Dillon Brooks has Oregon Ducks flying to new heights of Madness

Dillon Brooks has Oregon Ducks flying to new heights of Madness

In the span of a March Madness minute, Oregon Ducks guard Dillon Brooks dabbed while his body language convinced a rim-rolling ball to drop, nailed a deep contested triple, and elevated for a block as the only man back against three Saint Joseph’s attackers.

The sequence was a shining example of the complete player Brooks has become, says his former high school coach.

The Mississauga native finished with 25 points on 7-13 shooting in a 69-64 win last Sunday that set up a Sweet Sixteen date with always-dreaded Duke on Thursday night (9:55 p.m. Eastern).

“He’s not just a dunker, he’s not just a rebounder, not just a ballhandler or a shooter -- he does a lot of things really well that impact the game,” said Paul Melnik, coach of Father Henry Carr’s basketball team where Brooks played his first three years of high school before transferring to Findlay Prep in the States.

“He may not be the best at any of those but he’s the best combination of them all out there right now.”

That complete game has developed while Brooks has found a way to compete on every level. As a bigger-bodied player he was used as a forward early in his high school career, and has moved further out to the perimeter as his game has progressed. He projects as a multi-position talent on the next level.

Both and Draft Express have Brooks ranked 37th overall in their 2017 NBA mock drafts, while Draft Express also calls him the 13th best sophomore in college basketball right now.

A legitimate pro prospect with a draft stock that continues to rise, Brooks was the lone Canadian in 2015 to suit up for both the Junior National team and Senior team for the Pan Am Games.

“His shooting has improved and he can handle it a bit from the perimeter and when he attacks the rim he’s very strong so he can take contact and still come up with finishes,” says national scout Elias Sbiet of North Pole Hoops. “He’s come a long way and the next steps for him are to continue to lower his centre of gravity and improve his dribble even more.”

“He was always a good team guy,” adds Melnik. “We always tried to control his emotions – his intensity level is very very high and sometimes it would just come out in the wrong way but he was always great with his team. Once he learned to channel that energy in a really positive way now you’re really seeing it.”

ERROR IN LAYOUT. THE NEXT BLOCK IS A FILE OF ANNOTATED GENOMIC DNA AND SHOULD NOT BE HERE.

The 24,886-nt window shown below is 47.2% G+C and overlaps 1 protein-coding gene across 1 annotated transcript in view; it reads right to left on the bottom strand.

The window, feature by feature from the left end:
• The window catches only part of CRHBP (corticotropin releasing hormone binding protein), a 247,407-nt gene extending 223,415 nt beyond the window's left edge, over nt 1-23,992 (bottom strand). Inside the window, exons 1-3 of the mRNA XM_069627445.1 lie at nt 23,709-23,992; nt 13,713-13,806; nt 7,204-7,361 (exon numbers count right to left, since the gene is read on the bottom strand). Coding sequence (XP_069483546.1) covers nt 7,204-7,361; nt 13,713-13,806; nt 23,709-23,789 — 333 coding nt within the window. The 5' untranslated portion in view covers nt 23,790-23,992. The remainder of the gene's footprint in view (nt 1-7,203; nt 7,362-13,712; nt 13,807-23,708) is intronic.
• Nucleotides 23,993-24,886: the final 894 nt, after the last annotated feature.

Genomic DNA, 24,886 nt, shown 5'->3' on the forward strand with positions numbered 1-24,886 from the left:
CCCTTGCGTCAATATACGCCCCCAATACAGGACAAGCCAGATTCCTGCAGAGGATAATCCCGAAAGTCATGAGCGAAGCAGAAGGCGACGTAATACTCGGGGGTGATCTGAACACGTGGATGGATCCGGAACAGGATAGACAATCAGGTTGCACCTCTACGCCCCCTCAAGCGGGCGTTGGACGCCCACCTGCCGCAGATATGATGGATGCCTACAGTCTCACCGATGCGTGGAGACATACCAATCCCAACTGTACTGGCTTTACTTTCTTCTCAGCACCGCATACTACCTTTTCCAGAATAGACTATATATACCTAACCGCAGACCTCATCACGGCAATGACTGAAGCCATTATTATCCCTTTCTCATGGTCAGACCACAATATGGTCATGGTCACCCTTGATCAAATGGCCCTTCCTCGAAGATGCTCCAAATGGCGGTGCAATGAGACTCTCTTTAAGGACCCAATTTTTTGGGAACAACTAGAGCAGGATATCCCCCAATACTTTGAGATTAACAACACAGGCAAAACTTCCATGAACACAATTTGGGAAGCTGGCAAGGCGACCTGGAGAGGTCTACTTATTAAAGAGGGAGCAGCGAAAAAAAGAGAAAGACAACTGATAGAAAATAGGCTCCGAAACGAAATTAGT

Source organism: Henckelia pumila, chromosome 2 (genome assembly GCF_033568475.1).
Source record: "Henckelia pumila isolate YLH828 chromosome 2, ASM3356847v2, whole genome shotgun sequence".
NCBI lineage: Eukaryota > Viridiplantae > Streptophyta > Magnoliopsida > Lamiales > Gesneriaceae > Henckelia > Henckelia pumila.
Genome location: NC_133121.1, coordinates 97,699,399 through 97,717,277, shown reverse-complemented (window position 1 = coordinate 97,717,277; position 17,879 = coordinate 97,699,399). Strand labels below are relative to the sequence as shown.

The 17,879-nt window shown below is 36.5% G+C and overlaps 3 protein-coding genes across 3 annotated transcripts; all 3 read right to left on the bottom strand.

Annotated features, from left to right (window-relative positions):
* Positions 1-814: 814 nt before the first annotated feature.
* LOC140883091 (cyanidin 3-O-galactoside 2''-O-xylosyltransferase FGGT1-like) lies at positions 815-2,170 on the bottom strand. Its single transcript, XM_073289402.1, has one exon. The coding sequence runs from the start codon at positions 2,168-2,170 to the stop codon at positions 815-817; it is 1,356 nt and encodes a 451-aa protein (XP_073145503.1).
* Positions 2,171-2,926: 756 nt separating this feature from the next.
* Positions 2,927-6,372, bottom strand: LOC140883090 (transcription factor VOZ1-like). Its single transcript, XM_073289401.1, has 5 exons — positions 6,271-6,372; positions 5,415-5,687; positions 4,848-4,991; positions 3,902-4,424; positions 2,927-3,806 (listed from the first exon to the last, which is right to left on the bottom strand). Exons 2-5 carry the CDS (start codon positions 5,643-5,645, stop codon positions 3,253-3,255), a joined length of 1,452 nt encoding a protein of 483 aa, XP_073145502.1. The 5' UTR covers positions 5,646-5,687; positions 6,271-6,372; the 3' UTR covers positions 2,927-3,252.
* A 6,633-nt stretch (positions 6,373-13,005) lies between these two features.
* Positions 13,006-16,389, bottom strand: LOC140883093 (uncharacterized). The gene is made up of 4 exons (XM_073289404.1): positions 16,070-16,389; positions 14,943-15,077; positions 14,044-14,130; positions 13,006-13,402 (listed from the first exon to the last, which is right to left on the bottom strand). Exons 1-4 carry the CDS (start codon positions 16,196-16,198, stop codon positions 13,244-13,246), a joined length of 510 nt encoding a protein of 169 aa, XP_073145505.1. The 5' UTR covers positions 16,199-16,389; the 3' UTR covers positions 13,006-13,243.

The electric energy is evident through Brooks’ play and when he’s rolling the whole team feeds off that momentum he creates.

After falling a game short of the NCAA tournament’s second weekend the past two years, Oregon gets a crack at an Elite Eight berth. It might be the best Fighting Ducks team ever, already matching a program-record 30 wins set in 1945.

But standing in their way – Duke.

Oregon stands out with highlighter yellow uniforms and the newest of new Nike swag from headquarters just down the road, while Duke and legendary coach Mike Krzyzeweski never seem to age as an NCAA powerhouse.

It will be a stiff challenge for Brooks and the Ducks. Despite their No. 1 ranking in the West Region, defending tournament champion Duke always comes into March with an aura larger than the sum of their parts.

Brooks would be the biggest reason the Ducks topple Duke. The 6-foot-6, 225-pound sophomore wing averaged a team-high 16.8 points and became the first Oregon sophomore to record at least 1000 points, adding 5.6 rebounds and 3.1 assists.

Continued improvement in all aspects has given Brooks a complete skill set but it’s his mentality that gives him a competitive advantage.

“His alpha male mentality has helped him transcend his position and make a real jump,” added Sbiet.

Brooks has the opportunity to harness the spotlight the tournament provides and boost his draft stock. A win against Duke would go a long way towards that goal, but so much can happen in a March Madness minute.